Politics & Policy

Unraveling the Obamacare Mandate

Little Sisters of the Poor at the Supreme Court in 2016. (Image via Becket Fund for Religious Liberty)
The Trump administration can quickly restore the religious liberty Obama undermined.

The attempted imposition of the notorious Obama-era “HHS mandate” on religious organizations, especially Catholic institutions, reflected an attitude that has been pervasive during Obama’s presidency, which is one of barely concealed hostility toward persons or organizations holding on to traditional religious beliefs. It should be the first order of business of the incoming Trump administration to rid the federal government of this attitude and the associated policies that flow from it.

 

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The place to begin that process is with the HHS mandate itself. The mandate is a rule, finalized initially in 2013, that requires nearly all employers in the United States to provide all manner of free contraception in their health-plan offerings. The Obama administration went out of its way to impose this requirement even on many Catholic institutions, such as universities and hospitals, knowing full well that the requirement violated fundamental teachings of the church. It then provided only the narrowest of exemptions to the general requirement and fought every legal challenge trying to provide greater latitude to religious organizations or employers with religious sensibilities.

The Obama administration seemed to have two motives for waging this entirely unnecessary fight. First, for ideological reasons, it seemed to want to take the position than any objection to the provision of free contraceptives was illegitimate and therefore not worthy of being accommodated. Second, for political reasons, the Obama administration found it useful to be in a fight over the provision of free contraception. During the 2012 presidential campaign, as the proposed rule was rolled out, supporters of exemptions from it were accused of waging a “war on women.”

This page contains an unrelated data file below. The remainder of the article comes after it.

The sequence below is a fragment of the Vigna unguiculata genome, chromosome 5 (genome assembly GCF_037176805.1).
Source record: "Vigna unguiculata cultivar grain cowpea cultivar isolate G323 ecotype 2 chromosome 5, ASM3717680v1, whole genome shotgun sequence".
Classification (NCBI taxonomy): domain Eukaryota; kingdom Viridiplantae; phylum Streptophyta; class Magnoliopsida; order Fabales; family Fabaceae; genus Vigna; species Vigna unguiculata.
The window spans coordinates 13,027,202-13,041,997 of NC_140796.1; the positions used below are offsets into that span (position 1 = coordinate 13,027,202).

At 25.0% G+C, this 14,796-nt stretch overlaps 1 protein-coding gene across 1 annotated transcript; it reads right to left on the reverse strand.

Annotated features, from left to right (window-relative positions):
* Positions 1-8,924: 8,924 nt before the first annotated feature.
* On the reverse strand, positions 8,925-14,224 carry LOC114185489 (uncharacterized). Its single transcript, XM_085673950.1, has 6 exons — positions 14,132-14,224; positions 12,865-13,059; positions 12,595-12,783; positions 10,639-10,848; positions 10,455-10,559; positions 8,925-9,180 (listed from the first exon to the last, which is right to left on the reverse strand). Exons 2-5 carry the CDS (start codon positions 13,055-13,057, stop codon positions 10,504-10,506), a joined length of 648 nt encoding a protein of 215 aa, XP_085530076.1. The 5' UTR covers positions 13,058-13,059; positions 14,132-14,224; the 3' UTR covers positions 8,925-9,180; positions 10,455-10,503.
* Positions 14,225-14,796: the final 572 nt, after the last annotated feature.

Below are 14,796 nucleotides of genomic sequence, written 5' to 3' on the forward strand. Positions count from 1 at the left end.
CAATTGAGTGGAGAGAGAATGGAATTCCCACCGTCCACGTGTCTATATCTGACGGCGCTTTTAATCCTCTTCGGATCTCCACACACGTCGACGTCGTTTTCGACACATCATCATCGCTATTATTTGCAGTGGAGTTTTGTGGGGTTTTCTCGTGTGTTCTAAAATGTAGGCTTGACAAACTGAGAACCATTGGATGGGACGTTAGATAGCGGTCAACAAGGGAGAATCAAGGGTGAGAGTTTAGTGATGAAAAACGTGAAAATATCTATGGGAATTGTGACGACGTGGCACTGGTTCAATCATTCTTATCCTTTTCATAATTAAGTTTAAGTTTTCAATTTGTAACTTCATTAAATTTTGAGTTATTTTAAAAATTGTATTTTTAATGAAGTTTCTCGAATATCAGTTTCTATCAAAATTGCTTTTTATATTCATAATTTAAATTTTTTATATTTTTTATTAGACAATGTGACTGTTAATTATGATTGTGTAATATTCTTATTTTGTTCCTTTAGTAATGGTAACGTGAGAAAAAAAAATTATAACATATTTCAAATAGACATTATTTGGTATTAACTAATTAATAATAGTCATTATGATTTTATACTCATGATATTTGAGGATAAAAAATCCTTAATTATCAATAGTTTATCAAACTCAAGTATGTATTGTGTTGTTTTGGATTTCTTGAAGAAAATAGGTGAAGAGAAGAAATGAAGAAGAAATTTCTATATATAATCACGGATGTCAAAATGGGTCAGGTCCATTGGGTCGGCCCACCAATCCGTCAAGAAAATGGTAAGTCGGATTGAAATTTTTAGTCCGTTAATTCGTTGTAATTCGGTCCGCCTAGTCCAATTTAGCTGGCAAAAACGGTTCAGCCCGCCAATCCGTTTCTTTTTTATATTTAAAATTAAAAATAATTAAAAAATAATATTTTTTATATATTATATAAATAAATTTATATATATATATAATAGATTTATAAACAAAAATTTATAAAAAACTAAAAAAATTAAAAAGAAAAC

The issuance of the rule and its narrow exemptions precipitated an avalanche of legal challenges, many of which are still ongoing. The Obama administration chose to take the approach that only houses of worship should be fully exempt from the mandate’s obligations, and then it proceeded to specify an “accommodation” for other religiously affiliated employers that provided no real relief. Under the supposed accommodation, non-exempt religious employers were not required to include free contraception in their benefit plans, but the insurers these employers worked with to provide health benefits were required to provide free contraception to the workers in the plan even if the benefit contract with the employer was written to supposedly exclude this coverage. In other words, if a non-exempt religious employer, such as a Catholic university, offered a health plan to its workers, the workers would receive free contraception coverage from the insurance plan even if the contract between the employer and the insurer said otherwise.